Four small numbers give the clue to the contents of the four surrounding cells.

There is a long tradition of creating mazes throughout history and across the world. This article gives details of mazes you can visit and those that you can tackle on paper.

This Sudoku, based on differences. Using the one clue number can you find the solution?

You have been given nine weights, one of which is slightly heavier than the rest. Can you work out which weight is heavier in just two weighings of the balance?

A pair of Sudoku puzzles that together lead to a complete solution.

Place the 16 different combinations of cup/saucer in this 4 by 4 arrangement so that no row or column contains more than one cup or saucer of the same colour.

Bellringers have a special way to write down the patterns they ring. Learn about these patterns and draw some of your own.

Problem solving is at the heart of the NRICH site. All the problems give learners opportunities to learn, develop or use mathematical concepts and skills. Read here for more information.

The letters of the word ABACUS have been arranged in the shape of a triangle. How many different ways can you find to read the word ABACUS from this triangular pattern?

Countries from across the world competed in a sports tournament. Can you devise an efficient strategy to work out the order in which they finished?

This tricky challenge asks you to find ways of going across rectangles, going through exactly ten squares.

A challenging activity focusing on finding all possible ways of stacking rods.

A particular technique for solving Sudoku puzzles, known as "naked pair", is explained in this easy-to-read article.

Rather than using the numbers 1-9, this sudoku uses the nine different letters used to make the words "Advent Calendar".

There are nine teddies in Teddy Town - three red, three blue and three yellow. There are also nine houses, three of each colour. Can you put them on the map of Teddy Town according to the rules?

You need to find the values of the stars before you can apply normal Sudoku rules.

First Connect Three game for an adult and child. Use the dice numbers and either addition or subtraction to get three numbers in a straight line.

This pair of linked Sudokus matches letters with numbers and hides a seasonal greeting. Can you find it?

A cinema has 100 seats. Show how it is possible to sell exactly 100 tickets and take exactly £100 if the prices are £10 for adults, 50p for pensioners and 10p for children.

Can you use your powers of logic and deduction to work out the missing information in these sporty situations?

A Sudoku that uses transformations as supporting clues.

Many natural systems appear to be in equilibrium until suddenly a critical point is reached, setting up a mudslide or an avalanche or an earthquake. In this project, students will use a simple. . . .

Given the products of diagonally opposite cells - can you complete this Sudoku?

Use the interactivity to listen to the bells ringing a pattern. Now it's your turn! Play one of the bells yourself. How do you know when it is your turn to ring?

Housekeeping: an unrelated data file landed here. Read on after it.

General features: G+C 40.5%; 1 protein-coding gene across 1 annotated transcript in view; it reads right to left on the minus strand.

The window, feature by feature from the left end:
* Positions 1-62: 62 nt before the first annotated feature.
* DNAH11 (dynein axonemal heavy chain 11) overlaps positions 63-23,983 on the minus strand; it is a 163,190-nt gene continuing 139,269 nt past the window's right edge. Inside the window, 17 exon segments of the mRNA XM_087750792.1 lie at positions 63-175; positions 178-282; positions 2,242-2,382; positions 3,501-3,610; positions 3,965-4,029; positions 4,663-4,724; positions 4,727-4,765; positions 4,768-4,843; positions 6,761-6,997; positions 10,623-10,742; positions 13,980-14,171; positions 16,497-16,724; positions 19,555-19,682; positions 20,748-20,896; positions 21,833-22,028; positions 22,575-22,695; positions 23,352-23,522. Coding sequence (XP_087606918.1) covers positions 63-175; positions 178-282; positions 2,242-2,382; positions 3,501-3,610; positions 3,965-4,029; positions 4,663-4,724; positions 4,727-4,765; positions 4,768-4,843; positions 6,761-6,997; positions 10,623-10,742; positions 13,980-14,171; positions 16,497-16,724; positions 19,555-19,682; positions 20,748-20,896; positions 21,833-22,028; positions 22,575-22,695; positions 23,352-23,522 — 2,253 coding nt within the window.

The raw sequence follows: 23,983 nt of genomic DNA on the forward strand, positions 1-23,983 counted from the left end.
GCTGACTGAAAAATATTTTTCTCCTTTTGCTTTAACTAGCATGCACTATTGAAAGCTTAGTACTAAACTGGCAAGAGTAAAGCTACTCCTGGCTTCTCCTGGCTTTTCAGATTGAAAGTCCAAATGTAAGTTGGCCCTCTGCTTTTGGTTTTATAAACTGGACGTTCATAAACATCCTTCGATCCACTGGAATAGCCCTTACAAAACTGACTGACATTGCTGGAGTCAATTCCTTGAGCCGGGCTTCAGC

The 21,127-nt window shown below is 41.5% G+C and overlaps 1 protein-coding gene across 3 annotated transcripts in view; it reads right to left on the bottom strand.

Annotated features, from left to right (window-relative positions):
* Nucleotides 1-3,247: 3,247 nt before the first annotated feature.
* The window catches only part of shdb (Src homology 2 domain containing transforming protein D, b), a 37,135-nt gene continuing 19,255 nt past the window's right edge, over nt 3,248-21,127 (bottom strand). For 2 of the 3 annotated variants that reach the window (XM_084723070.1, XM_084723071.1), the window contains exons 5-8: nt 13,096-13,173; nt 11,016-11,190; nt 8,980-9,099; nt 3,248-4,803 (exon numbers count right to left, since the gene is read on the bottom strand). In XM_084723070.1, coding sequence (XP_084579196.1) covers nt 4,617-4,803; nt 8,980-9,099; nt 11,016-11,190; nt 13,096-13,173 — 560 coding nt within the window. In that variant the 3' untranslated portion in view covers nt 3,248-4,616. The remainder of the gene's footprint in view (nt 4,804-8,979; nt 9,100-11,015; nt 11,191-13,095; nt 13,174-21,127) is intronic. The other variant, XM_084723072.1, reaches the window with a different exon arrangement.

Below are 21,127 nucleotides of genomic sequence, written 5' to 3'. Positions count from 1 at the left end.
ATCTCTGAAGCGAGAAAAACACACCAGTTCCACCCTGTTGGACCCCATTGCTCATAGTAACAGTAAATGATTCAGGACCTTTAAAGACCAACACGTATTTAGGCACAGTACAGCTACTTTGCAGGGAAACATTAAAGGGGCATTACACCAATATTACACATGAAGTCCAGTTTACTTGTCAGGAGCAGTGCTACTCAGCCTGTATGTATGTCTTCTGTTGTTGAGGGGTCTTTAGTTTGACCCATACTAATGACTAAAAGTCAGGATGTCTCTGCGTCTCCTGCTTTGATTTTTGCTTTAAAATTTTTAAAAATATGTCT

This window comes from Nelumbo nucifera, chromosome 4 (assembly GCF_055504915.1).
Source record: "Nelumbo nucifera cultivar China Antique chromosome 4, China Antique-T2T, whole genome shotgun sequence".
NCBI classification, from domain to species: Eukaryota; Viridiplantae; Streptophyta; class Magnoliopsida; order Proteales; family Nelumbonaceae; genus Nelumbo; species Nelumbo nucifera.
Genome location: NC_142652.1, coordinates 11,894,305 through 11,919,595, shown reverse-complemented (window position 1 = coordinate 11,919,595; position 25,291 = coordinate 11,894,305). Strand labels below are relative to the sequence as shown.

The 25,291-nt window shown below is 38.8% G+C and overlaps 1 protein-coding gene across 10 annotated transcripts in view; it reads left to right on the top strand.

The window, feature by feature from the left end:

Can you recreate these designs? What are the basic units? What movement is required between each unit? Some elegant use of procedures will help - variables not essential.

Make your own double-sided magic square. But can you complete both sides once you've made the pieces?

This is a variation of sudoku which contains a set of special clue-numbers. Each set of 4 small digits stands for the numbers in the four cells of the grid adjacent to this set.

An extra constraint means this Sudoku requires you to think in diagonals as well as horizontal and vertical lines and boxes of nine.

Each clue in this Sudoku is the product of the two numbers in adjacent cells.

Two sudokus in one. Challenge yourself to make the necessary connections.

We're excited about this new program for drawing beautiful mathematical designs. Can you work out how we made our first few pictures and, even better, share your most elegant solutions with us?

If you take a three by three square on a 1-10 addition square and multiply the diagonally opposite numbers together, what is the difference between these products. Why?

Four numbers on an intersection that need to be placed in the surrounding cells. That is all you need to know to solve this sudoku.

Advent Calendar 2011 - a mathematical activity for each day during the run-up to Christmas.

Find out about Magic Squares in this article written for students. Why are they magic?!

This cube has ink on each face which leaves marks on paper as it is rolled. Can you work out what is on each face and the route it has taken?

It is possible to identify a particular card out of a pack of 15 with the use of some mathematical reasoning. What is this reasoning and can it be applied to other numbers of cards?

Two sudokus in one. Challenge yourself to make the necessary connections.

This challenge extends the Plants investigation so now four or more children are involved.

A few extra challenges set by some young NRICH members.

This challenging activity involves finding different ways to distribute fifteen items among four sets, when the sets must include three, four, five and six items.

Find all the ways of placing the numbers 1 to 9 on a W shape, with 3 numbers on each leg, so that each set of 3 numbers has the same total.

This article for teachers describes several games, found on the site, all of which have a related structure that can be used to develop the skills of strategic planning.

The letters in the following addition sum represent the digits 1 ... 9. If A=3 and D=2, what number is represented by "CAYLEY"?